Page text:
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DukeMed to enact on-site smoking ban

Doctors' warnings against smoking will soon be more than just clinical advice.

Starting next summer, employees, visitors and patients at Duke University Medical Center and Duke University Health System facilities will no longer be permitted to smoke on the institutes' premises.

DUMC and DUHS announced Tuesday that they will join 48 other North Carolina medical institutions that have decided to make their grounds smoke-free. University of North Carolina Health Care, Rex Healthcare and WakeMed are also among those institutions.

"Our first priority is the health and well-being of our patients, employees and the communities we serve, and actions speak louder than words," said Victor Dzau, chancellor for health affairs and president and CEO of DUHS, in a statement Tuesday.

A task force hired by Duke will work to enforce the new policy, which the four hospital systems will fully enforce by July 4, 2007. Currently, smokers have access to designated outside smoking areas. In upcoming months, a committee will work to explore the logistics of the new policy-including sign placement, property boundaries, training of staff and smoking cessation options for staff.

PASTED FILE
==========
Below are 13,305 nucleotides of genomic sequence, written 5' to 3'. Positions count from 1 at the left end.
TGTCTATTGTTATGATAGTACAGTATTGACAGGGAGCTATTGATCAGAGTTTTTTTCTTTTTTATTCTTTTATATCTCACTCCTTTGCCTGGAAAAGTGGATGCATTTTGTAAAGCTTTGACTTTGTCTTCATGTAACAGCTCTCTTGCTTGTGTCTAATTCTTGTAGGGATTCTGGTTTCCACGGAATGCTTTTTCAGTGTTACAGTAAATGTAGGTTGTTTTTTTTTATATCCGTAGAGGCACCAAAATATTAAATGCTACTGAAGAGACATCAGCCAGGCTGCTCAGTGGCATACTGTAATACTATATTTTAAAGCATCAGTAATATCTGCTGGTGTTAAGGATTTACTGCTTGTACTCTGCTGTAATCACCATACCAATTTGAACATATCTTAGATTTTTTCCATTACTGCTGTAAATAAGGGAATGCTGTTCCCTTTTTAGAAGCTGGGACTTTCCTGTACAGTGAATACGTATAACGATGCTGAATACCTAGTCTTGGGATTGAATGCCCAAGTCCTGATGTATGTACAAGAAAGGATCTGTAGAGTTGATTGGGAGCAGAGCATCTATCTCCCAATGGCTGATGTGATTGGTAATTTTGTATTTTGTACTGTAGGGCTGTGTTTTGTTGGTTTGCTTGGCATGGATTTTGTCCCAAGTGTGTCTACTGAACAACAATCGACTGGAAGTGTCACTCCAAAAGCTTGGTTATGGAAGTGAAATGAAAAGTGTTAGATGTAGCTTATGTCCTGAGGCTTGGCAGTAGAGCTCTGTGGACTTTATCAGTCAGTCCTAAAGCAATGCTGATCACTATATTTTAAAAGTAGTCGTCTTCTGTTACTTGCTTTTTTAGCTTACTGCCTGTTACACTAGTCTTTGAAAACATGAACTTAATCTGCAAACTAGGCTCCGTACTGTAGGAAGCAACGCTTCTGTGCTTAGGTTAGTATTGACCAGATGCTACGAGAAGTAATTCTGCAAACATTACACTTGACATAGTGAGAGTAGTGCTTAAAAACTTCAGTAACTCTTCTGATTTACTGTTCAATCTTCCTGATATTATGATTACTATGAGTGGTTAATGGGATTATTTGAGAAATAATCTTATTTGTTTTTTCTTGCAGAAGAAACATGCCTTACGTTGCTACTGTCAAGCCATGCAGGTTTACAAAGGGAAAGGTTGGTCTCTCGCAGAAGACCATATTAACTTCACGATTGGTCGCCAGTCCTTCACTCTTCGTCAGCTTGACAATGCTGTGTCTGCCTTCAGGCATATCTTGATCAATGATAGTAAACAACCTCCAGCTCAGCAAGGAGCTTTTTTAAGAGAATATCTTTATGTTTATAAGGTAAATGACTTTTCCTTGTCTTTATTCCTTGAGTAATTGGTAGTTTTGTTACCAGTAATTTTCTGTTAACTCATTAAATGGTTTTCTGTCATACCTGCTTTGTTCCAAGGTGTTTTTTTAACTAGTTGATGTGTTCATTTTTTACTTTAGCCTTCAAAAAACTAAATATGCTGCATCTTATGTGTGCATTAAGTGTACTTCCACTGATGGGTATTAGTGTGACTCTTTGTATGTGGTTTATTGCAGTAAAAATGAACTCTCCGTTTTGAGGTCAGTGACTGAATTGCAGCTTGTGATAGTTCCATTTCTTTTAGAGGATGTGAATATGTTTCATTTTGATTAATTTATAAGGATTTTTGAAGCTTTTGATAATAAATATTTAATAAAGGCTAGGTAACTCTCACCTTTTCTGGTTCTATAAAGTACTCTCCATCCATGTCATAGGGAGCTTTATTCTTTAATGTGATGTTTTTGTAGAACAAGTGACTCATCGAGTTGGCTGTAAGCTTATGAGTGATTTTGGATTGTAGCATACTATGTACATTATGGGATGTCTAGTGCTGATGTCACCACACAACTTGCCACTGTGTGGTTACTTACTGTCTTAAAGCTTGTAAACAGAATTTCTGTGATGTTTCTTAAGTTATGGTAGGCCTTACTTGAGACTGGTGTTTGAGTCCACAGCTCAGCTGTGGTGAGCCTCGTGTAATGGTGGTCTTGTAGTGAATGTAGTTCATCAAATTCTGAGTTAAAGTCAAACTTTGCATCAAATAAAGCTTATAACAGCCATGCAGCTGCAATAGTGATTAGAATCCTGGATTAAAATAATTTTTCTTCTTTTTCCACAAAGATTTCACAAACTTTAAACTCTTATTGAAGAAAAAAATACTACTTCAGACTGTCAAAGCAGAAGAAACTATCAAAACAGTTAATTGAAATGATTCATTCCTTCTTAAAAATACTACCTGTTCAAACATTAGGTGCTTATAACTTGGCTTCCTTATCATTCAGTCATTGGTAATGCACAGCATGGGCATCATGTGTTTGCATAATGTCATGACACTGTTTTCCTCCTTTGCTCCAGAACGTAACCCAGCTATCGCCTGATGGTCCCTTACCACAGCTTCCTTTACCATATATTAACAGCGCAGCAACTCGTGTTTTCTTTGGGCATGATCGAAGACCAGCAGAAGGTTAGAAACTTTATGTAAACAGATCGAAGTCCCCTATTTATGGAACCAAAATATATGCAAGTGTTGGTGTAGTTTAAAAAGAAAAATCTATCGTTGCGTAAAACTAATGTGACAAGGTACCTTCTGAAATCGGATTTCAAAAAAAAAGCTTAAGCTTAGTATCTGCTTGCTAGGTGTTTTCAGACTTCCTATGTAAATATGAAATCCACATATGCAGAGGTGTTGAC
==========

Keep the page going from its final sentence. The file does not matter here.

Since 2003, when the first hospitals nationwide implemented such policies, smoke-free institutions have sprung up across the United States.

Duke's program will follow the lead of previously implemented policies, providing employees with smoking cessation tools, such as nicotine patches and treatment programs.

As of Tuesday, DUHS and DUMC employees-including those not eligible for benefits-were given access to a number of smoking cessation resources, which will expand in upcoming months.

Resources will eventually include discounts and subsidies for various additional nicotine replacement products, said George Jackson, associate clinical professor at the Employee Occupational Health and Wellness clinic.

When DUHS banned indoor smoking in 1989, the number of employees who were smokers declined, said Steve Smith, chief human resources officer for Duke Medicine, who spearheaded the change.

Smith added that he expects the increased restrictions on smoking to have a similar effect at Duke and across the nation.

Many visitors and employees at Duke Hospital, however, said smoking in secluded areas should be a personal choice.

"This is an invasion of privacy," said Kelly Townsend of Hampton, Va., who was visiting her husband. "You could be doing a lot worse when you have relatives in the hospital-smoking is my vice right now."

Employees said the ban would have mixed results on the smoking habits of individuals in the medical center community.

Cheryl Gentry, a patient service associate at Duke Hospital, said she felt only employees who already plan to quit smoking would take advantage of smoking cessation programs.

"This is great for the non-smokers-they love it," Gentry said. "For... those who don't [stop smoking], we'll just be evil people."


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